Jeff Anthony Reddick uses filmatic imagery as a “tool of mass construction,” to transform and denounce what he feels is a chaotic and unjust reality. He also considers his dreams, illusions and profound desire to overcome any and all barriers imaginable part of his arsenal.
Reddick has epilepsy, experiences migraine headaches and, as diagnosed during his years as a student, is “learning disabled.” But Reddick is working to do something for people who live in difficult conditions.
This filmmaker is known for bringing attention to the issues of people who have been forsaken, of those sectors of society that are forgotten about. Without knowing Spanish, Reddick saved money and – after a long and complicated process of obtaining permits – went to Cuba to make his latest documentary entitled “Nursing Cuba.” The final edition was made possible thanks to the generous support of Doctor Andrew Horton, Director of the Film Institute at the University of Oklahoma.
Reddick was happy to participate in an exclusive interview for Proyecto Visión.
A.H. What is the plot of “Nursing Cuba?”
J.R. The main theme is the bitter, fierce and painful struggle that Cuban seniors are experiencing in order to obtain medical attention from the few geriatric doctors on the island. The film takes place mostly in Pedro Gonzáles Hospital, which, like many other hospitals in Cuba, was devastated by the recent hurricanes in the Caribbean.
The documentary is about the effects of the embargo on the people of Cuba. Those who hold the power suffer little to no personal consequences. Unfortunately those who feel the impact of the embargo are the average men, women and children of the Cuban towns.
In the film, my point of view supports studies done by the American Association for World Health that determined the embargo has caused not only cause dramatic suffering, but also irreversible damage the health and nutrition of a great percentage of the population, and may have contributed to deaths.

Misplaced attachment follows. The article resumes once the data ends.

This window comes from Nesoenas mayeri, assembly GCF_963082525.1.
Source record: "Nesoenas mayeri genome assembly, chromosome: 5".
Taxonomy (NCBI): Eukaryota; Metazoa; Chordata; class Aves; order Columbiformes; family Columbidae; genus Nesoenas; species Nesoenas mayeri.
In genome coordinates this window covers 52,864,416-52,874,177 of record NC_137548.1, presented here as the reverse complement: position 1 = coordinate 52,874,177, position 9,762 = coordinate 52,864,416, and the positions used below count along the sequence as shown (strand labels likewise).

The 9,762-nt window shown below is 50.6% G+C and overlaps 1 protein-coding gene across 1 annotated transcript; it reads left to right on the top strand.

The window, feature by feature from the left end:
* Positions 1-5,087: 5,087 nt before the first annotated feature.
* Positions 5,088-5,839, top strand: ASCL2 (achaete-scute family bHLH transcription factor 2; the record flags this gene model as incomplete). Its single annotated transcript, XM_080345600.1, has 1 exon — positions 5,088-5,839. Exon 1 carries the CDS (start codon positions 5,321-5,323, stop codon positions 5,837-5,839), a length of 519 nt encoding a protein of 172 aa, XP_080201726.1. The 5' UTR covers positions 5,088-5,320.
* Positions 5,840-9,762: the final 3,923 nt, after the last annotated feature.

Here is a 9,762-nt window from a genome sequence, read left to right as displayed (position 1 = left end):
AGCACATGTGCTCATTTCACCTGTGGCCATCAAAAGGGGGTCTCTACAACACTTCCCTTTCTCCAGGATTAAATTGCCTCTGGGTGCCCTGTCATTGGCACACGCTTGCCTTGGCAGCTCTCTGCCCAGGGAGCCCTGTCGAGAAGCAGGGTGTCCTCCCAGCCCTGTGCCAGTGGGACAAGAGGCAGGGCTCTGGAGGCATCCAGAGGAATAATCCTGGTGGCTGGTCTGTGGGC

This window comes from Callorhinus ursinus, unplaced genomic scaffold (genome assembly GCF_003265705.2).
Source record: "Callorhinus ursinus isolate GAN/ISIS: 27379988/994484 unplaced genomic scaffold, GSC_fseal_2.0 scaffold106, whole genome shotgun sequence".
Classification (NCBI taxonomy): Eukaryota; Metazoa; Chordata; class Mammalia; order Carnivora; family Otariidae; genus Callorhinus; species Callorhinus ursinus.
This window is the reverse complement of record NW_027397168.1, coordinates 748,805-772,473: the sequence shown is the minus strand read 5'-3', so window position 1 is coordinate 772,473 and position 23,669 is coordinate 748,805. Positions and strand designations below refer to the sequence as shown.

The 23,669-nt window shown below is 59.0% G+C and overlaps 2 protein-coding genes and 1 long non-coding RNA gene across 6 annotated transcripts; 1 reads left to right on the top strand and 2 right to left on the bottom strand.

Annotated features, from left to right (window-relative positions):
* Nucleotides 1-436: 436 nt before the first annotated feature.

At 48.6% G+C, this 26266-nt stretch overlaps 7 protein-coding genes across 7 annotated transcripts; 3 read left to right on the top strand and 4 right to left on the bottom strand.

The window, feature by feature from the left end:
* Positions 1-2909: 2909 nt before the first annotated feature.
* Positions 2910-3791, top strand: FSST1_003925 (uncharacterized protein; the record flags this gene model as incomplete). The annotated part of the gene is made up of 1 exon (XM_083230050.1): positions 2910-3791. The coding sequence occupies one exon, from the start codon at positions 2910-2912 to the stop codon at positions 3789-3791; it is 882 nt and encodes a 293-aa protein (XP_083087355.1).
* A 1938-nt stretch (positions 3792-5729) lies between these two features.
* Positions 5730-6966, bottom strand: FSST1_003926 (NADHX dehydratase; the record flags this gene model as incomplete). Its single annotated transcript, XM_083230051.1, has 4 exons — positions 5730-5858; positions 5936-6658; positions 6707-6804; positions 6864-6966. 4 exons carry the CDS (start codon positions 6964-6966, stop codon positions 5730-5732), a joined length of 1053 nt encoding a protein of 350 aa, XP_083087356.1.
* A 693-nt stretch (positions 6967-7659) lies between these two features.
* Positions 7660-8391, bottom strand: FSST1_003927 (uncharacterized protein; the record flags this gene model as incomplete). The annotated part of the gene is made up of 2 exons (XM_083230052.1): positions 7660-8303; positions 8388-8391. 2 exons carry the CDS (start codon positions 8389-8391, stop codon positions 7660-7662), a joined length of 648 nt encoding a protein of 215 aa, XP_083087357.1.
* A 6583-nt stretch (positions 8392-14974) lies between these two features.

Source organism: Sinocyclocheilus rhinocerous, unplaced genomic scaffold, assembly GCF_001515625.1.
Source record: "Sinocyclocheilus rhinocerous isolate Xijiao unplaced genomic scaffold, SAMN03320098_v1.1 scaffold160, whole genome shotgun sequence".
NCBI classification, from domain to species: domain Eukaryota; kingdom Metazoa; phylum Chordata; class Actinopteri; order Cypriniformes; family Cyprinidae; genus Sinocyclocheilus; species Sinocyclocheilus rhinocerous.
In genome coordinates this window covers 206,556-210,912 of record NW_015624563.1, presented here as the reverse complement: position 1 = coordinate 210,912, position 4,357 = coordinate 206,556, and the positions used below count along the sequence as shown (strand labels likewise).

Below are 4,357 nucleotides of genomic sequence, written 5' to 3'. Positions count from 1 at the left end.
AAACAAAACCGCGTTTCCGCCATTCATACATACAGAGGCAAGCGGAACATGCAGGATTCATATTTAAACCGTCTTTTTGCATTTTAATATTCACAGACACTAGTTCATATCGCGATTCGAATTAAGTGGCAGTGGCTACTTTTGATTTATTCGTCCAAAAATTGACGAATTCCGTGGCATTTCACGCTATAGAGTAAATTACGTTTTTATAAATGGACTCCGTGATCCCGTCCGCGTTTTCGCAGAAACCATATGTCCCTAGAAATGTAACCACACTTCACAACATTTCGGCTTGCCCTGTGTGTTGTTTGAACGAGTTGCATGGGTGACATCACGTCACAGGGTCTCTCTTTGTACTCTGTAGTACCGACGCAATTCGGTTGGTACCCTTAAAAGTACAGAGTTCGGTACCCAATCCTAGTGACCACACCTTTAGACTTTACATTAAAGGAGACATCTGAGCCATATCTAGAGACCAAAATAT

The Cuban Democracy Act (1992) prohibits the sale of food and restricts the importation of medicines and medical equipment to Cuba. In addition, the mergers and acquisitions among pharmaceutical companies in the United States and Europe have reduced the number of companies that do business with Cuba so fewer medical supplies and medicines reach the island.
A.H. Why did you choose to highlight the situation of elderly people in Cuba?
J.R. Elderly Cubans have lived through it all: from the pre-revolution to the present state of deterioration. Many older people in Cuba live very poorly. In every corner of the island there are hospitals and clinics, but there are few geriatric specialists on the island. Elderly people do not have access to medical supplies like pacemakers or kidney dialysis machines because it is near impossible to buy them. The older people suffer the consequences of international politics. It seems to me a blind and inhumane battle.
A.H. What do the Cubans do to survive all the calamities?
J.R. The Cubans do incredible things to make up for what they don’t have and to try to survive. The government programs for retired people try to make up for what’s lacking in certain areas. In Cuba they don’t have regular access to modern medicine so preventative medical care is fundamental. There also are alternative treatments, such as herbal remedies. The Cuban philosophy, basically, is to try to avoid disability or illness, be it mental, psychological or physical. The idea is to keep the people active and participating in the community.
One thing that I liked about the Cuban medicine is that it focuses on prevention. The older people in Cuba only use drugs when it is absolutely necessary. The Cuban doctors try to prolong the quality of people’s lives.
A.H. How will your documentary help improve the situation of elderly Cubans?
J.R. The objective of the documentary is to raise funds to improve the medical installations and to provide medicines to geriatric health clinics in Havana.